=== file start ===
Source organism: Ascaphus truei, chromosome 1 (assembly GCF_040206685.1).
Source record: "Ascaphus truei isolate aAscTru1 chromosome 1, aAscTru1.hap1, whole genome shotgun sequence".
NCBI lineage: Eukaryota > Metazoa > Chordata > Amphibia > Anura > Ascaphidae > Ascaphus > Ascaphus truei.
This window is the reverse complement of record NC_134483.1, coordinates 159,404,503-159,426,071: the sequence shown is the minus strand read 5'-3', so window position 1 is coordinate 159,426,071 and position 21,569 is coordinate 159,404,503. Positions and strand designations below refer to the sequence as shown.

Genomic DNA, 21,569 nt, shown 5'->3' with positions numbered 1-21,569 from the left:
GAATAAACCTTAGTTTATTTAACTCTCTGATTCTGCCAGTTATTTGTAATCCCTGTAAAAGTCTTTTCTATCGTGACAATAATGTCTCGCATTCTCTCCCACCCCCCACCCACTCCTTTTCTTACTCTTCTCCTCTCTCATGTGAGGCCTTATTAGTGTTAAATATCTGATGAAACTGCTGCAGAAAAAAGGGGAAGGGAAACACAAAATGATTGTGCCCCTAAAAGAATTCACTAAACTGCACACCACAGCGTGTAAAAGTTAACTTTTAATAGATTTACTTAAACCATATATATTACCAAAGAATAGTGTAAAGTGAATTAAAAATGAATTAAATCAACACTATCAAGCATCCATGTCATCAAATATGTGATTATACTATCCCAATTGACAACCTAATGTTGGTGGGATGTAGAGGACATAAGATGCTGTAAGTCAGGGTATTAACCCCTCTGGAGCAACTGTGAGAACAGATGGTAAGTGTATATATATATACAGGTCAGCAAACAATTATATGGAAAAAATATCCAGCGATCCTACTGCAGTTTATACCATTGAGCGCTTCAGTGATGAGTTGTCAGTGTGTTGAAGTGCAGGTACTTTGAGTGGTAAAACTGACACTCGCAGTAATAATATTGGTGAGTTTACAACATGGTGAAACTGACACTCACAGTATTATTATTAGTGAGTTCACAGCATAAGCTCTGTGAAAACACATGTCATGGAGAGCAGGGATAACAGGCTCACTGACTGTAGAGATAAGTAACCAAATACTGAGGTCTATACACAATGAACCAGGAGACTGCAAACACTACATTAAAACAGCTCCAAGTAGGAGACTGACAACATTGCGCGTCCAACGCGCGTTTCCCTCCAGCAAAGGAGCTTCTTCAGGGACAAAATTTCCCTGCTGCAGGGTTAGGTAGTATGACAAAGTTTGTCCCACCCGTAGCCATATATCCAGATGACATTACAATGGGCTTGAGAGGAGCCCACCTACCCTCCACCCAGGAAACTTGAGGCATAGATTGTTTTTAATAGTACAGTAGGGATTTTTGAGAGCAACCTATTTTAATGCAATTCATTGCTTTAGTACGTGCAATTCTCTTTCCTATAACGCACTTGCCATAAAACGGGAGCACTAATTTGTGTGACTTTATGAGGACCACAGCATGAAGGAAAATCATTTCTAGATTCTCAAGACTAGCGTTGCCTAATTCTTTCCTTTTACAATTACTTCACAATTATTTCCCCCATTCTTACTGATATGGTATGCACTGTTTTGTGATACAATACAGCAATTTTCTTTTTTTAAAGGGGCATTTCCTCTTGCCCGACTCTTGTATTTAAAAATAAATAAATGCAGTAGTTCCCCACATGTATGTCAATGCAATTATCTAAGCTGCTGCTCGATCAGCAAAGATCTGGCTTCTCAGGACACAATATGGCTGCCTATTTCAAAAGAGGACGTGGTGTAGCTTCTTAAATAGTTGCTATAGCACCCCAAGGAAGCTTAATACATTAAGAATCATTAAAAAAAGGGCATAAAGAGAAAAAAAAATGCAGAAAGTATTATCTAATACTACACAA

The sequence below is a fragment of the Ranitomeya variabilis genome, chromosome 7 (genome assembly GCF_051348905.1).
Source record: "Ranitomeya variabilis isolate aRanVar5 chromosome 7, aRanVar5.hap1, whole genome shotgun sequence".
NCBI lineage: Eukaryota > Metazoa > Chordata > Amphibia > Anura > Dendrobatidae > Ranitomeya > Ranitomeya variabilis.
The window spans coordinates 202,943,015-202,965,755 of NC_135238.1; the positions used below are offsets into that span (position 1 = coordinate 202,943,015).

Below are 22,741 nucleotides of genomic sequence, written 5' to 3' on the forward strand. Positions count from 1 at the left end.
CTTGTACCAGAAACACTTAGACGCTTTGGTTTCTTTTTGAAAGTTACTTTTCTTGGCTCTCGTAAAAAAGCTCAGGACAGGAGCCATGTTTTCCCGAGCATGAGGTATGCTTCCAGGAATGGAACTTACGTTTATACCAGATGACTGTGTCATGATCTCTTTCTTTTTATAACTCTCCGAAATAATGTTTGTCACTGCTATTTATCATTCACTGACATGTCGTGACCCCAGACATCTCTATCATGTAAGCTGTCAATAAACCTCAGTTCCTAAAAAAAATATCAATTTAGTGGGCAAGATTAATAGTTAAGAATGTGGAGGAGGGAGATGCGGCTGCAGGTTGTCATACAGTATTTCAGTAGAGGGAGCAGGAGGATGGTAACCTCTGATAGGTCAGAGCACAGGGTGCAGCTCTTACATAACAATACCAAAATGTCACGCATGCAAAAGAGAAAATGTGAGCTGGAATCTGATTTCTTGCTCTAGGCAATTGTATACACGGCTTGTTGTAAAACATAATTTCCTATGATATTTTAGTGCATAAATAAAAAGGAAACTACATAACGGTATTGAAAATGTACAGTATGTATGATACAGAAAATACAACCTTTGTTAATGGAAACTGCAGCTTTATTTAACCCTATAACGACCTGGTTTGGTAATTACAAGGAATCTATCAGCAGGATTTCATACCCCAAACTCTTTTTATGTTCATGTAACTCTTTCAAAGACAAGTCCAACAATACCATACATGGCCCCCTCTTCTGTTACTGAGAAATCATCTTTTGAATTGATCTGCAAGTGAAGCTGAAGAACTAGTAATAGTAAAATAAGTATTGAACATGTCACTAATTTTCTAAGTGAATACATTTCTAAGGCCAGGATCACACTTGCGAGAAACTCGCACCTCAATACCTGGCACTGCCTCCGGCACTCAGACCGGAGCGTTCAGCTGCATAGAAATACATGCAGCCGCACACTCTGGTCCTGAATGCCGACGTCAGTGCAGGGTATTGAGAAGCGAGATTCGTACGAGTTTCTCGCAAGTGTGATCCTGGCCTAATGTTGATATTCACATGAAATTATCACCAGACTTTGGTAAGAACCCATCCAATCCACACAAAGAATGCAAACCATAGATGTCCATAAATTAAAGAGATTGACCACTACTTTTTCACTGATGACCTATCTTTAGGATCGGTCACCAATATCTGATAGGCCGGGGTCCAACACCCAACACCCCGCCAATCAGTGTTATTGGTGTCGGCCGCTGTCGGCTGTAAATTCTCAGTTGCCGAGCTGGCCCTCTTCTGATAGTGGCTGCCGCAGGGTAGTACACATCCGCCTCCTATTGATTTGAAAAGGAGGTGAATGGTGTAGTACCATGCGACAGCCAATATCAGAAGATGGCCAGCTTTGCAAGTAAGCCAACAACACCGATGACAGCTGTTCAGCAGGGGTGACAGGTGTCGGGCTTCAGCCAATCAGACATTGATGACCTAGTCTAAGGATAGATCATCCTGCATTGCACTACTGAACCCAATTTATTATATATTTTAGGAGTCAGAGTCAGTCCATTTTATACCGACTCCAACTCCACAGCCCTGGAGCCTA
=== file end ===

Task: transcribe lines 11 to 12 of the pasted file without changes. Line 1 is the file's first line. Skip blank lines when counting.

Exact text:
Below are 22,741 nucleotides of genomic sequence, written 5' to 3' on the forward strand. Positions count from 1 at the left end.
CTTGTACCAGAAACACTTAGACGCTTTGGTTTCTTTTTGAAAGTTACTTTTCTTGGCTCTCGTAAAAAAGCTCAGGACAGGAGCCATGTTTTCCCGAGCATGAGGTATGCTTCCAGGAATGGAACTTACGTTTATACCAGATGACTGTGTCATGATCTCTTTCTTTTTATAACTCTCCGAAATAATGTTTGTCACTGCTATTTATCATTCACTGACATGTCGTGACCCCAGACATCTCTATCATGTAAGCTGTCAATAAACCTCAGTTCCTAAAAAAAATATCAATTTAGTGGGCAAGATTAATAGTTAAGAATGTGGAGGAGGGAGATGCGGCTGCAGGTTGTCATACAGTATTTCAGTAGAGGGAGCAGGAGGATGGTAACCTCTGATAGGTCAGAGCACAGGGTGCAGCTCTTACATAACAATACCAAAATGTCACGCATGCAAAAGAGAAAATGTGAGCTGGAATCTGATTTCTTGCTCTAGGCAATTGTATACACGGCTTGTTGTAAAACATAATTTCCTATGATATTTTAGTGCATAAATAAAAAGGAAACTACATAACGGTATTGAAAATGTACAGTATGTATGATACAGAAAATACAACCTTTGTTAATGGAAACTGCAGCTTTATTTAACCCTATAACGACCTGGTTTGGTAATTACAAGGAATCTATCAGCAGGATTTCATACCCCAAACTCTTTTTATGTTCATGTAACTCTTTCAAAGACAAGTCCAACAATACCATACATGGCCCCCTCTTCTGTTACTGAGAAATCATCTTTTGAATTGATCTGCAAGTGAAGCTGAAGAACTAGTAATAGTAAAATAAGTATTGAACATGTCACTAATTTTCTAAGTGAATACATTTCTAAGGCCAGGATCACACTTGCGAGAAACTCGCACCTCAATACCTGGCACTGCCTCCGGCACTCAGACCGGAGCGTTCAGCTGCATAGAAATACATGCAGCCGCACACTCTGGTCCTGAATGCCGACGTCAGTGCAGGGTATTGAGAAGCGAGATTCGTACGAGTTTCTCGCAAGTGTGATCCTGGCCTAATGTTGATATTCACATGAAATTATCACCAGACTTTGGTAAGAACCCATCCAATCCACACAAAGAATGCAAACCATAGATGTCCATAAATTAAAGAGATTGACCACTACTTTTTCACTGATGACCTATCTTTAGGATCGGTCACCAATATCTGATAGGCCGGGGTCCAACACCCAACACCCCGCCAATCAGTGTTATTGGTGTCGGCCGCTGTCGGCTGTAAATTCTCAGTTGCCGAGCTGGCCCTCTTCTGATAGTGGCTGCCGCAGGGTAGTACACATCCGCCTCCTATTGATTTGAAAAGGAGGTGAATGGTGTAGTACCATGCGACAGCCAATATCAGAAGATGGCCAGCTTTGCAAGTAAGCCAACAACACCGATGACAGCTGTTCAGCAGGGGTGACAGGTGTCGGGCTTCAGCCAATCAGACATTGATGACCTAGTCTAAGGATAGATCATCCTGCATTGCACTACTGAACCCAATTTATTATATATTTTAGGAGTCAGAGTCAGTCCATTTTATACCGACTCCAACTCCACAGCCCTGGAGCCTA